10 best foodie restaurants in Atlanta

10 best foodie restaurants in Atlanta: 4. Decatur – Decatur is a place, not a restaurant, and it's a destination for eating — because all one needs to do is park on any Decatur city street (free after 6pm) and wander. You'll bump into mouthwatering Italian (the meatball is divine) at No. 246. or vividly fresh locally inspired cuisine at Cakes and Ale. Beer lovers must try the massive selection of drafts and Belgians at Brick Store Pub.

09 March, 2014

Four Factions, No Favorite - NYTimes.com

Four Factions, No Favorite - NYTimes.com: Moreover, as much as the party and the country have changed since the Bush era, the best way to unify the G.O.P. is still to build bridges between religious conservatives and moderate conservatives — in effect, to seem relatable to Santorum voters while reassuring Romney voters. And Rubio, in affect and background and positioning, may be the right politician for that task.

Remember, I said “may.” He’s not the front-runner, because there is no front-runner. There are only factions waiting for their champion, and a party waiting for its biggest fight in years.

The weird, weird world of North Korean elections | NK News - North Korea News

The weird, weird world of North Korean elections | NK News - North Korea News: If you’re a North Korean citizen trying to make an (underground) living in China, there’s one event that will certainly bring you back home: election day in the DRPK, when many flood back into the country to have their votes counted whenever they are called.

Why? According to defector Mina Yoon, who left North Korea in 2011, elections function mainly as a means for the state to keep track of its population’s whereabouts and to keep track of defectors.

“The government checks the list of voters and if your name is not on the list, they will investigate it”, she told NK News. “It is often during election that the government finds out about defectors and people who have been missed”.

08 March, 2014

Navalny Is Convicted of Resisting Arrest at Moscow Protest, Despite Video Evidence - NYTimes.com

Navalny Is Convicted of Resisting Arrest at Moscow Protest, Despite Video Evidence - NYTimes.com: As my colleague Andrew Roth reports from Moscow, the dissident blogger Aleksei A. Navalny was sentenced to seven days in jail on Tuesday after a judge found him guilty of resisting arrest at a protest in Moscow the night before. The conviction of the activist lawyer, despite visual evidence posted on his blog that appeared to show him going peacefully into custody, raised concerns that Mr. Navalny could face a much longer term in jail in one of the other cases filed against him for what he insists are political reasons.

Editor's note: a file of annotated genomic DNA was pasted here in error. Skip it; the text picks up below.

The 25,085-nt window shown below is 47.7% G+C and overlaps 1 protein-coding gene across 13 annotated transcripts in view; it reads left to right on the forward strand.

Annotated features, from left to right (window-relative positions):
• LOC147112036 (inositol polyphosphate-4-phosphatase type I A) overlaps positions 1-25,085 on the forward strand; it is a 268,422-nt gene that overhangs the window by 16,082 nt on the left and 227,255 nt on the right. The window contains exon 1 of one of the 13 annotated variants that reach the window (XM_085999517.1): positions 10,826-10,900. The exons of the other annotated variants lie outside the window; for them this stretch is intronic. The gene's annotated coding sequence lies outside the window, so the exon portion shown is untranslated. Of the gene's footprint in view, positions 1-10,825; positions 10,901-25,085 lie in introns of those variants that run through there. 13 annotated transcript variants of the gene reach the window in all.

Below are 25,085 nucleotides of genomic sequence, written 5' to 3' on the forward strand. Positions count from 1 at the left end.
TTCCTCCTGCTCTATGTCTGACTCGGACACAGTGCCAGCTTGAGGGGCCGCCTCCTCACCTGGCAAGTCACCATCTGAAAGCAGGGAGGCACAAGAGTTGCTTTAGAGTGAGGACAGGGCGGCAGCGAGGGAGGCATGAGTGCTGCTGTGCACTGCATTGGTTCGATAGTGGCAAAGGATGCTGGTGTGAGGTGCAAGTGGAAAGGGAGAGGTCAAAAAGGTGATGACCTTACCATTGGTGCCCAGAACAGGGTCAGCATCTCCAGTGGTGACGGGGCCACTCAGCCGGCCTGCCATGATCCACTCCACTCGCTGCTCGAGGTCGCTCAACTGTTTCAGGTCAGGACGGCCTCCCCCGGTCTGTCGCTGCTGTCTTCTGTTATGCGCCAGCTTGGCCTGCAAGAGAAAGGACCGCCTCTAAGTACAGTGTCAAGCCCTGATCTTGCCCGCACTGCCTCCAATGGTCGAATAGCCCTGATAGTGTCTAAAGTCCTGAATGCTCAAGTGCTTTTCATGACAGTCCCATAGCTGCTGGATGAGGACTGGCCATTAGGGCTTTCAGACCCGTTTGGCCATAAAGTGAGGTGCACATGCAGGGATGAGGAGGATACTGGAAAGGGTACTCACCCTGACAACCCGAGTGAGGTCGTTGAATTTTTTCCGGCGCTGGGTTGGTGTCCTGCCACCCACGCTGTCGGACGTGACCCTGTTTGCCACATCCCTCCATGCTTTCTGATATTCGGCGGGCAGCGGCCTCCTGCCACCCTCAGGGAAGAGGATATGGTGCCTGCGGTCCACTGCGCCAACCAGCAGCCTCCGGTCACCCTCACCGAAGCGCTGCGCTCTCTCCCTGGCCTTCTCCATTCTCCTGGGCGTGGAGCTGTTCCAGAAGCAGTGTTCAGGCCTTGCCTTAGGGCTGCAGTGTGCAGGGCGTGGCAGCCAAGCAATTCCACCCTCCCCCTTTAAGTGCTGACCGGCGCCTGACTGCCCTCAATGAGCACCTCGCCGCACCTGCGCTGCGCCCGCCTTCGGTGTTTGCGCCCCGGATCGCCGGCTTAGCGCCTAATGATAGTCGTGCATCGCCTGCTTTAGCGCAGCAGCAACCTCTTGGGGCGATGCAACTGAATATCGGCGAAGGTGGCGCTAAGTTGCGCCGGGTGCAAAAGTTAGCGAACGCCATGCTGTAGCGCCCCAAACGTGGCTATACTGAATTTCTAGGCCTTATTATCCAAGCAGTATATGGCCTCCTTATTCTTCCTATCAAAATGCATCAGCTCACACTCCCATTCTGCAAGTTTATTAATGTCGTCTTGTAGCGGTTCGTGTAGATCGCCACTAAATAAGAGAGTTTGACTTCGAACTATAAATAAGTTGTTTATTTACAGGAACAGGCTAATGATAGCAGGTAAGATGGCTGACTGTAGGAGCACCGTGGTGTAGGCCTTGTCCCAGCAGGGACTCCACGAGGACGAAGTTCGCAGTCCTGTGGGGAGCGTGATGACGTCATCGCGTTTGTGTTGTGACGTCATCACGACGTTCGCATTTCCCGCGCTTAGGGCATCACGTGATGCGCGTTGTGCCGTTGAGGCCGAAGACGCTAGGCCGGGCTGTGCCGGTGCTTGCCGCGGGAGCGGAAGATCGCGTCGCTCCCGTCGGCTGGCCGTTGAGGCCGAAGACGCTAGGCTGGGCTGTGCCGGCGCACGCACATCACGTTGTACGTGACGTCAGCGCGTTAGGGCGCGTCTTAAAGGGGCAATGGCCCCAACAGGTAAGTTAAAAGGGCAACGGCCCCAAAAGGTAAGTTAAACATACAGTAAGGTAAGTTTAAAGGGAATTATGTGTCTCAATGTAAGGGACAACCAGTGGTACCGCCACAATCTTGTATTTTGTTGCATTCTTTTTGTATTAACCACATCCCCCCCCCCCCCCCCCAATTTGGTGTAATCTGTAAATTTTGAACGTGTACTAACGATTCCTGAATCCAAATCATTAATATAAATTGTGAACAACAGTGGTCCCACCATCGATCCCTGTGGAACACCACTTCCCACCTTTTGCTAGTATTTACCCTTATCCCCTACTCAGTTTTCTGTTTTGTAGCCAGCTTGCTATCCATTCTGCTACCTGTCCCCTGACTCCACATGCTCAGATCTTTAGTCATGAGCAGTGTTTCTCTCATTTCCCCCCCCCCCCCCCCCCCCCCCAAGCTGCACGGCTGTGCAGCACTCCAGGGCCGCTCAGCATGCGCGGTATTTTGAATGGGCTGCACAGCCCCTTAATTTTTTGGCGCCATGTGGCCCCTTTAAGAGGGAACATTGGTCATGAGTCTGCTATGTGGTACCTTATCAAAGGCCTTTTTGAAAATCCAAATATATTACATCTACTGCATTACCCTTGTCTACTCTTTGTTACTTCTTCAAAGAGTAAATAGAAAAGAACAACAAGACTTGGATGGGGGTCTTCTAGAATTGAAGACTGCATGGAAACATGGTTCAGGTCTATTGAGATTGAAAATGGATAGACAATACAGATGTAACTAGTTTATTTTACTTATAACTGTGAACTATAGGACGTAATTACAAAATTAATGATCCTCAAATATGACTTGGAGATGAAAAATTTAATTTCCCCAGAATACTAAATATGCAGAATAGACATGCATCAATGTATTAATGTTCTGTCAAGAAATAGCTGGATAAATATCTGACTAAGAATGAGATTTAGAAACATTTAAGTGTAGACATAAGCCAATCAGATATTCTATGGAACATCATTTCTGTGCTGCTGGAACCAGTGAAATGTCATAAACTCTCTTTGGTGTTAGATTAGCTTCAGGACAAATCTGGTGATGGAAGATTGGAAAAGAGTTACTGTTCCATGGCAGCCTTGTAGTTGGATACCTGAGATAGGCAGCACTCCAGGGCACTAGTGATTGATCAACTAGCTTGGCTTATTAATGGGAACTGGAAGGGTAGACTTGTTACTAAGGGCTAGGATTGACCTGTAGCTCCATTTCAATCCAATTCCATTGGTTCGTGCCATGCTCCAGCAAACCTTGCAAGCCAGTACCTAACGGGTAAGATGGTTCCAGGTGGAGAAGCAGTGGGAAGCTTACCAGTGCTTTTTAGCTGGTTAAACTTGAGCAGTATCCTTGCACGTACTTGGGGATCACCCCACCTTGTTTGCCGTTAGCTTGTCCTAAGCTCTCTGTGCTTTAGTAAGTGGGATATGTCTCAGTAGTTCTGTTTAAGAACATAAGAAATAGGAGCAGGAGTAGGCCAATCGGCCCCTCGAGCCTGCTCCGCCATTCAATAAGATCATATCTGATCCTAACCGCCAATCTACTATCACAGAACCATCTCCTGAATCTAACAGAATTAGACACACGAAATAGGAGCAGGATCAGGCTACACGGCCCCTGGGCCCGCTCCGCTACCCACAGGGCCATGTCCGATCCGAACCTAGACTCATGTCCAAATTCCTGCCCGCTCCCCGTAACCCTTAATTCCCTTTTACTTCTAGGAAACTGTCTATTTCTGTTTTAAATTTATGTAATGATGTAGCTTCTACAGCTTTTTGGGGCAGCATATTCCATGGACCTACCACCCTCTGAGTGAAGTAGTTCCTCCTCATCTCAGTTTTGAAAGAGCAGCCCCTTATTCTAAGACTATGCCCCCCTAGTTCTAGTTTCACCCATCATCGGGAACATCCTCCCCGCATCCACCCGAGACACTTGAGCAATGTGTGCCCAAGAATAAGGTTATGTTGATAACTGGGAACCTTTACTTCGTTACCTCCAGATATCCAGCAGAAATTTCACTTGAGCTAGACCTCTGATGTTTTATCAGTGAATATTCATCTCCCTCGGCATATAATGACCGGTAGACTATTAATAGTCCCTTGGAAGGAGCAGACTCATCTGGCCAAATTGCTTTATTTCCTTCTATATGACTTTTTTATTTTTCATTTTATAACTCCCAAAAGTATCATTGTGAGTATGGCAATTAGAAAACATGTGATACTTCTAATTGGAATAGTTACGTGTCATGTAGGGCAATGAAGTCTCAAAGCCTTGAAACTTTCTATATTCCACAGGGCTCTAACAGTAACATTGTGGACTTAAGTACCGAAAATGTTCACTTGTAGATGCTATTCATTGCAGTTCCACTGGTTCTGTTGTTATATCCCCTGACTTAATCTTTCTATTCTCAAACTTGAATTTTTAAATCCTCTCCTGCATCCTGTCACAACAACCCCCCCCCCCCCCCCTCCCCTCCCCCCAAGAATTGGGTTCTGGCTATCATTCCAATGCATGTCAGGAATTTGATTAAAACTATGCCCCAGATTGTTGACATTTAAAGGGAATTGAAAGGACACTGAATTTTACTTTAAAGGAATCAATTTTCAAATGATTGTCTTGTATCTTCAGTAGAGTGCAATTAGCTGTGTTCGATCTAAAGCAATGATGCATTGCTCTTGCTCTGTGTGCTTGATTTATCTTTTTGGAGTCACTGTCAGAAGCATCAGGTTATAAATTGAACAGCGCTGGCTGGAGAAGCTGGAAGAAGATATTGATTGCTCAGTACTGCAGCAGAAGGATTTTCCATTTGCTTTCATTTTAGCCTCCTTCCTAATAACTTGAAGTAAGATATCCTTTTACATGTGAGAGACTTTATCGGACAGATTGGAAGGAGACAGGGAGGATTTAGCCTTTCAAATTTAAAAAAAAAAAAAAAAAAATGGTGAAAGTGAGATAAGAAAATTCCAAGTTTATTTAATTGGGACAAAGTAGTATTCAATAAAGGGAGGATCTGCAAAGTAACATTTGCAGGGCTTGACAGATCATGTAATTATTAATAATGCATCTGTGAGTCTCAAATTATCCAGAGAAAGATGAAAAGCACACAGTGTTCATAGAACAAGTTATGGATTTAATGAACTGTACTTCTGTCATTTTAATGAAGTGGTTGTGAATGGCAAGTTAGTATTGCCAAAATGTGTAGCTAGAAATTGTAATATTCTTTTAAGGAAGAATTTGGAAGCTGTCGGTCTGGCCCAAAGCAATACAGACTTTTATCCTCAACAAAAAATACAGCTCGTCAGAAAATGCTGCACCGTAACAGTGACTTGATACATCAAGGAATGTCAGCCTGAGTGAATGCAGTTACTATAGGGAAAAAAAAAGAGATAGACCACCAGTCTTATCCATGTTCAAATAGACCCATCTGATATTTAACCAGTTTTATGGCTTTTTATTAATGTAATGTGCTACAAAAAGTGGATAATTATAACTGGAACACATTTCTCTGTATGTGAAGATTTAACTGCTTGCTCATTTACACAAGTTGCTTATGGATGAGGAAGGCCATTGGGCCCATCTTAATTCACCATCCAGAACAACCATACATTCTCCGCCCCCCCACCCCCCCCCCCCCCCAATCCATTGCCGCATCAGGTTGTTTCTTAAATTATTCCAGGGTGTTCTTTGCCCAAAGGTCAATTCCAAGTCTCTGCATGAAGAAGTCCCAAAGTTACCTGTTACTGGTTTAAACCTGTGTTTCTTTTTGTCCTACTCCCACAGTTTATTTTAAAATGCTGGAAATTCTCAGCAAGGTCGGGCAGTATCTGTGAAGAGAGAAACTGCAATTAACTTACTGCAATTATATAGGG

Google Translate

Google Translate

In Sevastopol, the Russian soldiers stormed the Ukrainian military unit A2355.

This was reported by the news agency " Interfax-Ukraine "duty of the assistant.

He said the Russian military army "KAMAZ" struck the gate of a military
unit, captured near building and break out to the command post.

Part of the territory located about 100 Ukrainian military strength is unknown assailants.

In turn, the Ministry of Defense of Ukraine told that out of about 20
people stormed the tactical command post of the "region" of the Air
Forces of Ukraine.
Among the group of attackers - "Cossacks" and local radicals with bits that throw grenades svitloshumovi.

According to the information, now commander and political instructor
came out of the command post and conduct negotiations with the
Members of the military unit barricaded himself in one of the barracks.

07 March, 2014

Who Will Protect the Crimean Tatars? : The New Yorker

Who Will Protect the Crimean Tatars? : The New Yorker: “We are already seeing signs that they are trying to intimidate us, to split us, to stir trouble,” Baiibov said. “Ukrainians are also vulnerable, but at least they have Ukraine to go to. Where will we go? Crimea is our only home.” After the regional parliament voted to merge Crimea into Russia on Thursday, the chairman of the Mejlis, Refat Chubarov, released a statement to the press, calling for the United Nations to “immediately consider” sending a contingent of international peacekeepers into Crimea, “in order to de�scalate the military conflict … which can lead to mass casualties among the entire civilian population of the peninsula.”